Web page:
Dr. Sandy Jones, CSU Global’s Vice President of Strategic Engagement, shares how she works to motivate her teams – especially in today’s virtual environment
CSU Global is a fully online university, and most of our faculty and staff are remote. Therefore, I am often asked: How do you know everyone is working hard? The simple answer is that I don’t need to.
Of course, tools that track time on task and productivity exist, but if we aren’t careful, we are measuring “presenteeism” – a larger productivity killer than absenteeism. Instead, I lean on three proven metrics and focuses that inspire teams to perform at their highest level, whether in-person, remotely, or in a hybrid environment.
Everyone Needs (at Least) One Number
Each employee should have at minimum one (but ideally three to five) numerical metrics they are striving towards, with their progress documented weekly. It sounds straightforward – and it is – but it isn’t easy. Identifying the appropriate accountability structure for a team can take weeks, and we constantly question if we are tracking the right goals and holding the right employees accountable to the right performance metrics. Some metrics are completion-oriented, while others may be more complex goals to increase efficiency, drive outcomes, or progress towards the implementation of a new vertical.
Maintain an Intense Focus on Essential Projects
Each leader should select three to five projects that will move their organization (not just their department) forward – and these must be completed within 90 days. During our weekly touchbases, leaders report on the progress of these projects, which allows them not to lose sight of what matters – even with many small tasks that need to be completed in a given week. These are non-negotiable projects with non-negotiable deadlines, so project scaling and adequate resourcing are vital to their success.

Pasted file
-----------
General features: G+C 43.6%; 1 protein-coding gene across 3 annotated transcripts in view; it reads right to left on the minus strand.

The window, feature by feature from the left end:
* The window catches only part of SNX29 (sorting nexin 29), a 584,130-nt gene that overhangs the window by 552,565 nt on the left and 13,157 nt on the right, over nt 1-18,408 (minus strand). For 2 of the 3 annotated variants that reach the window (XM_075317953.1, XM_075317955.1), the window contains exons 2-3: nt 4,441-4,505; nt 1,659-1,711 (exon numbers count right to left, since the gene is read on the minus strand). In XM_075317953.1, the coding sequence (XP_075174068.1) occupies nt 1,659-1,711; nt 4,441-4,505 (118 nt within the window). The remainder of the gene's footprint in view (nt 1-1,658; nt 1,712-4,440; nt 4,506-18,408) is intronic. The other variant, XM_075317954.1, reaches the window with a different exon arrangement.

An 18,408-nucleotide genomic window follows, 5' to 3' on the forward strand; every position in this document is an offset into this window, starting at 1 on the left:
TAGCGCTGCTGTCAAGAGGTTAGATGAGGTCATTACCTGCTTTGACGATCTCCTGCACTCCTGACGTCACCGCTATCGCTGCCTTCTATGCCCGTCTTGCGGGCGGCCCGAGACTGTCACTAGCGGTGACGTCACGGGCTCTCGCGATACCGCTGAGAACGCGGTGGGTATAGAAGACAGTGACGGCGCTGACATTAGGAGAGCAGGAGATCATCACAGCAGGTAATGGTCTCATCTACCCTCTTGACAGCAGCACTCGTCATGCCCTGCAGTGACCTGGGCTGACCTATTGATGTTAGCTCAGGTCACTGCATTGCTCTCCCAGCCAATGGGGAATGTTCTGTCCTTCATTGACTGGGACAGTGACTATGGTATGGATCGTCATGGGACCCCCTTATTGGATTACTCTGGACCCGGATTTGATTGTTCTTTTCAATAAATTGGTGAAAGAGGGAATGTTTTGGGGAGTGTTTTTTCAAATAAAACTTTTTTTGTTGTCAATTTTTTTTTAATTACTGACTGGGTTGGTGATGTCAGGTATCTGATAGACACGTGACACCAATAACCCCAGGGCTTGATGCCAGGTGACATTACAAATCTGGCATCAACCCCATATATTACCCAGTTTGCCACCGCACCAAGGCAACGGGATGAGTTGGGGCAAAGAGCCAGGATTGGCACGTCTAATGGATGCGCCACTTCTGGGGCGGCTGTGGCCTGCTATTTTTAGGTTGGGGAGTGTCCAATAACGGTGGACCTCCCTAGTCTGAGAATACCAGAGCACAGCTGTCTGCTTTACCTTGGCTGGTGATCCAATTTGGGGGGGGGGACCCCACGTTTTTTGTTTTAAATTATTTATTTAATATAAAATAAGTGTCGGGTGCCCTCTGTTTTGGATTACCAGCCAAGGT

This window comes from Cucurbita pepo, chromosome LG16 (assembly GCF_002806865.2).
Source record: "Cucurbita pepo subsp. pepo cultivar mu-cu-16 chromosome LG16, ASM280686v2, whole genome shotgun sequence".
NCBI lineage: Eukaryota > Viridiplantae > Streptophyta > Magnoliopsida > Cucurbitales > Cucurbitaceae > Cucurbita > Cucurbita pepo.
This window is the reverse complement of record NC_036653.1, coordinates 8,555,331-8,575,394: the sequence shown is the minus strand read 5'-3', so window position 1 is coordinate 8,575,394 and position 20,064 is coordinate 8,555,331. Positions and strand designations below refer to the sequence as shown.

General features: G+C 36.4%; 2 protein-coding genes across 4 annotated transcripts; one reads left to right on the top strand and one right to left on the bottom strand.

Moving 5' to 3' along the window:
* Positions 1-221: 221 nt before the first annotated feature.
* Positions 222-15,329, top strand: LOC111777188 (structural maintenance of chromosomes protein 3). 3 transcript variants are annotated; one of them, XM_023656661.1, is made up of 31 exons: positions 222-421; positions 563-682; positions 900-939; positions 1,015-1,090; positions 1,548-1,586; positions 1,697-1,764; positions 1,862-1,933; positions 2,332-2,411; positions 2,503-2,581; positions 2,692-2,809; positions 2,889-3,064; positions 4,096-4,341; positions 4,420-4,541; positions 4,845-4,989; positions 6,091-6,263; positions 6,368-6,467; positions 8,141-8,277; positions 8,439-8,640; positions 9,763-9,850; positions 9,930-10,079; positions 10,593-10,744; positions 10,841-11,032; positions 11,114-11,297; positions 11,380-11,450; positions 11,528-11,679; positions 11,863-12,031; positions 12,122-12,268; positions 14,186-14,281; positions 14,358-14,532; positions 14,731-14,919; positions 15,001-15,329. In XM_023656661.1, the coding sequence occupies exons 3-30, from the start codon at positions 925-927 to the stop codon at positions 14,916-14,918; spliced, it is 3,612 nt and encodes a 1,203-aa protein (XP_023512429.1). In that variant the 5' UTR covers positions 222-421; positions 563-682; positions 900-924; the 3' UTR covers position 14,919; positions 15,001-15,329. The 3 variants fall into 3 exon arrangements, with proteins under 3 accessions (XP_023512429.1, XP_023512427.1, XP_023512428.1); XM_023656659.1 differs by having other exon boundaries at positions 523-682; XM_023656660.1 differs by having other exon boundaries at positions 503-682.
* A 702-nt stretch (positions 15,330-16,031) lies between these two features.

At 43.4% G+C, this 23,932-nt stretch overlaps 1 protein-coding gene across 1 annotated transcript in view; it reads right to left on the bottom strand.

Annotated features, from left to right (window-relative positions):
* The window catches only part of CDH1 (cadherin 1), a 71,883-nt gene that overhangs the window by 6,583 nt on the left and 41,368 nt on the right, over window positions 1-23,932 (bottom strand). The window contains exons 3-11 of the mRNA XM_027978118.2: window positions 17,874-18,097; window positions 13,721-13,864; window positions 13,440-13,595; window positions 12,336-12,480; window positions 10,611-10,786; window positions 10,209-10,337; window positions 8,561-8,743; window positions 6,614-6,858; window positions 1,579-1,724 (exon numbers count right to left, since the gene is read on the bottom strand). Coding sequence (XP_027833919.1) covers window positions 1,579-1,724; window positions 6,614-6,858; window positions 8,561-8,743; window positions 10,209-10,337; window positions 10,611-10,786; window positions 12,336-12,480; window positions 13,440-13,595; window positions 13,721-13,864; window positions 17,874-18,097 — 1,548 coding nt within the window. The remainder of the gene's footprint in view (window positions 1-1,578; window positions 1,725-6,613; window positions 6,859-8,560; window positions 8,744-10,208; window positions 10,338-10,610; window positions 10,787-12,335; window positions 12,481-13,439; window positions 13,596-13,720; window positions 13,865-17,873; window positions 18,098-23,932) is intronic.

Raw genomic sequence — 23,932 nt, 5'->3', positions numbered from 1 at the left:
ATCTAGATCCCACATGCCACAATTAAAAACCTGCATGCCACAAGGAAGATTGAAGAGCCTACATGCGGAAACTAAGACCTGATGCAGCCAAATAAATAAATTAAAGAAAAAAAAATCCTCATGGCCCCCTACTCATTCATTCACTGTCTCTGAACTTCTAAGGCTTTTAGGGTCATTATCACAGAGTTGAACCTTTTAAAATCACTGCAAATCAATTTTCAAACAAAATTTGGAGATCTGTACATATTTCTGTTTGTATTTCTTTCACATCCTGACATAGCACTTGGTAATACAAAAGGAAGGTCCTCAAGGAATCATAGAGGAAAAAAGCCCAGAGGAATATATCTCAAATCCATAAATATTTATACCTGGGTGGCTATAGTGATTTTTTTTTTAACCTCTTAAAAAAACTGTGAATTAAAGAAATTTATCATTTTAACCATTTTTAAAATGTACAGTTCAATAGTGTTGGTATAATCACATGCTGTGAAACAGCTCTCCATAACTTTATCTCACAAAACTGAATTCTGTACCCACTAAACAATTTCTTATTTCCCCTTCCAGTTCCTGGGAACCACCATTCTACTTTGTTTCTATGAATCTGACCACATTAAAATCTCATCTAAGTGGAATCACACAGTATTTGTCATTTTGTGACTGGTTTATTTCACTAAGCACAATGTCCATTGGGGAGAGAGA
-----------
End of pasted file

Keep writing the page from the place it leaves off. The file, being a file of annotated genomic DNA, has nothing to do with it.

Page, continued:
Acknowledge Values-Based Behaviors
Just as important as select projects and metrics are the cross-team relationships, actions, and synergy. If we track and reward only individual metrics and projects, it’s easy to lose sight of the collaborations, orientations, and behaviors that drive collective performance. For this reason, we send team members public or private virtual high-fives that acknowledge when we are operating within a CSU Global value. At our quarterly organization-wide meetings, we spotlight employees who recently achieved a result by demonstrating a behavior or accomplishment that was in alignment with one of our values. This small – but impactful – recognition demonstrates that how employees complete their responsibilities matters to senior leadership as much as how much is accomplished. Additionally, these spotlights help us reinforce our values, which is an activity that high-performing organizations simply can’t do enough of.
These three strategies for managing healthy and productive teams are effective because they remove a lot of the subjectivity, uncertainty, and favoritism from the workplace and make it clear to each employee and those around them how they are doing at their jobs. While managers love to hire self-motivated employees, if the environment doesn’t track, measure or celebrate performance, these types of employees will flee to somewhere that does.
It’s time for senior leaders across all organizations to hold themselves and their teams accountable for performance-driven metrics and foster psychologically safe workplaces, while rewarding values-based behaviors – which certainly does not require looking over anyone’s shoulder at an office cubicle.